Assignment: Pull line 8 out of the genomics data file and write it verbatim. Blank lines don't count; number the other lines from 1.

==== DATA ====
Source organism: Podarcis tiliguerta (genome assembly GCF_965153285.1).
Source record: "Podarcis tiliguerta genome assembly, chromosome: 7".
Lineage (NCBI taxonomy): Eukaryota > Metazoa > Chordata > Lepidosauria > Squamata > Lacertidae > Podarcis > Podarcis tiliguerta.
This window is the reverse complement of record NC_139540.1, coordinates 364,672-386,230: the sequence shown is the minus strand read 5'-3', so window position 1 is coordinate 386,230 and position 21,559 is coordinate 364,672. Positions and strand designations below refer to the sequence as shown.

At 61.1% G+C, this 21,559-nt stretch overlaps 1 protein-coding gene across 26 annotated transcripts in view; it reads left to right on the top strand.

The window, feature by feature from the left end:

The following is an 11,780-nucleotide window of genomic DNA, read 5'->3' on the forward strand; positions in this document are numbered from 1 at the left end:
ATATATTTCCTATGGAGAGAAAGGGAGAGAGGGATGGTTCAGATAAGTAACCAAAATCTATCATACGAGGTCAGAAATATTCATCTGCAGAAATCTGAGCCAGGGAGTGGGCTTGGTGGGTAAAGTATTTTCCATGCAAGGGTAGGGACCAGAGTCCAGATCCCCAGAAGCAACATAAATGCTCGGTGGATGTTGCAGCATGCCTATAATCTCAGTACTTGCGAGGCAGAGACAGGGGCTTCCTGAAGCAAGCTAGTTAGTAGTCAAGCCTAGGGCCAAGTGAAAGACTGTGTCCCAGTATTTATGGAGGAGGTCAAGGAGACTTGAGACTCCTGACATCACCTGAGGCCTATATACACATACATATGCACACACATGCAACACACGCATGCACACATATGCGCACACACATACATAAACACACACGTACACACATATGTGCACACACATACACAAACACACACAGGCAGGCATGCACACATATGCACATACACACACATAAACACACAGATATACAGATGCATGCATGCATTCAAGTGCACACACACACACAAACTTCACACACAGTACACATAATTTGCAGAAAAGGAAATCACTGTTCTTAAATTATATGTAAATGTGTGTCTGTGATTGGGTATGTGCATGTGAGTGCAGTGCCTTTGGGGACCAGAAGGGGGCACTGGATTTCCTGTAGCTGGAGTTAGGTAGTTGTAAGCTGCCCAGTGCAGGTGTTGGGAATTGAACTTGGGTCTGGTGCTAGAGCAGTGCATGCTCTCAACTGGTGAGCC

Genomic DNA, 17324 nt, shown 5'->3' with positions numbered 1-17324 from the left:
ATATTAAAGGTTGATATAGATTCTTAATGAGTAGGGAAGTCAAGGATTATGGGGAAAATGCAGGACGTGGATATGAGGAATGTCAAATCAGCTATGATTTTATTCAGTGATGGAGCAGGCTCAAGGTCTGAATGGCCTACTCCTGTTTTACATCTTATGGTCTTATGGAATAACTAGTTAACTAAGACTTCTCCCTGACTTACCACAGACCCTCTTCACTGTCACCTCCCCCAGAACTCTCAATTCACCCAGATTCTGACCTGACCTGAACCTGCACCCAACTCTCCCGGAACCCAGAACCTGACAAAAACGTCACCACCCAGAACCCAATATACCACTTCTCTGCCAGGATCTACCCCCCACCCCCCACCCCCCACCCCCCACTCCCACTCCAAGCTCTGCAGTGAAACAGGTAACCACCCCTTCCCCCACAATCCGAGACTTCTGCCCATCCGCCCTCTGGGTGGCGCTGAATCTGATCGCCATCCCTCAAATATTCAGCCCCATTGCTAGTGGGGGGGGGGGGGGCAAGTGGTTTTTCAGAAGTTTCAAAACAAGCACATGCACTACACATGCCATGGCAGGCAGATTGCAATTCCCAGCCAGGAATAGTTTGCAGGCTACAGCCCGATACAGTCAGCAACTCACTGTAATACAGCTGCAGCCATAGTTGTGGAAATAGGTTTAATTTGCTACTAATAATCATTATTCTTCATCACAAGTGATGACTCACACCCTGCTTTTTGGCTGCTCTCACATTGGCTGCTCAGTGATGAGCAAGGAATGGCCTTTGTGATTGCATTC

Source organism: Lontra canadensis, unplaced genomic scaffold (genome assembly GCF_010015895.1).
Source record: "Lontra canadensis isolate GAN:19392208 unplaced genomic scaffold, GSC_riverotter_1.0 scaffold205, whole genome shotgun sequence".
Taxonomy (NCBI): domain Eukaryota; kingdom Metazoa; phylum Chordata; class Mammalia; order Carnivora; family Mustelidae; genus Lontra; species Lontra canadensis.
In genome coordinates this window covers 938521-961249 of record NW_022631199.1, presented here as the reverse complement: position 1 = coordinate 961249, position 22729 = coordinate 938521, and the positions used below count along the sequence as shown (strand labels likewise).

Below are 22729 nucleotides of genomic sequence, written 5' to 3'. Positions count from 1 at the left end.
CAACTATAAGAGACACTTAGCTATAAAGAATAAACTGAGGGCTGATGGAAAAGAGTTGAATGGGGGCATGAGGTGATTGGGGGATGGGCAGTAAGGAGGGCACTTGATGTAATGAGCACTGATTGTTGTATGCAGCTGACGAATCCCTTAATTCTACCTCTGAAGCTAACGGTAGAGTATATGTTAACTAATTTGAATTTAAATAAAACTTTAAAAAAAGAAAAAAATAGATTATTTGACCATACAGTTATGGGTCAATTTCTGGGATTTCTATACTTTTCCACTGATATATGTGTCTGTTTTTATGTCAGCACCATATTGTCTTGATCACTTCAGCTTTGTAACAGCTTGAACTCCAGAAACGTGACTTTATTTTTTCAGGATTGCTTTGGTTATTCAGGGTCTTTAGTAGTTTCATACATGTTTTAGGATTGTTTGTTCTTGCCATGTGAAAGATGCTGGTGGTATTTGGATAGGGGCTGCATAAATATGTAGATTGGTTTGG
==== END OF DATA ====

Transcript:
ATATATTTCCTATGGAGAGAAAGGGAGAGAGGGATGGTTCAGATAAGTAACCAAAATCTATCATACGAGGTCAGAAATATTCATCTGCAGAAATCTGAGCCAGGGAGTGGGCTTGGTGGGTAAAGTATTTTCCATGCAAGGGTAGGGACCAGAGTCCAGATCCCCAGAAGCAACATAAATGCTCGGTGGATGTTGCAGCATGCCTATAATCTCAGTACTTGCGAGGCAGAGACAGGGGCTTCCTGAAGCAAGCTAGTTAGTAGTCAAGCCTAGGGCCAAGTGAAAGACTGTGTCCCAGTATTTATGGAGGAGGTCAAGGAGACTTGAGACTCCTGACATCACCTGAGGCCTATATACACATACATATGCACACACATGCAACACACGCATGCACACATATGCGCACACACATACATAAACACACACGTACACACATATGTGCACACACATACACAAACACACACAGGCAGGCATGCACACATATGCACATACACACACATAAACACACAGATATACAGATGCATGCATGCATTCAAGTGCACACACACACACAAACTTCACACACAGTACACATAATTTGCAGAAAAGGAAATCACTGTTCTTAAATTATATGTAAATGTGTGTCTGTGATTGGGTATGTGCATGTGAGTGCAGTGCCTTTGGGGACCAGAAGGGGGCACTGGATTTCCTGTAGCTGGAGTTAGGTAGTTGTAAGCTGCCCAGTGCAGGTGTTGGGAATTGAACTTGGGTCTGGTGCTAGAGCAGTGCATGCTCTCAACTGGTGAGCC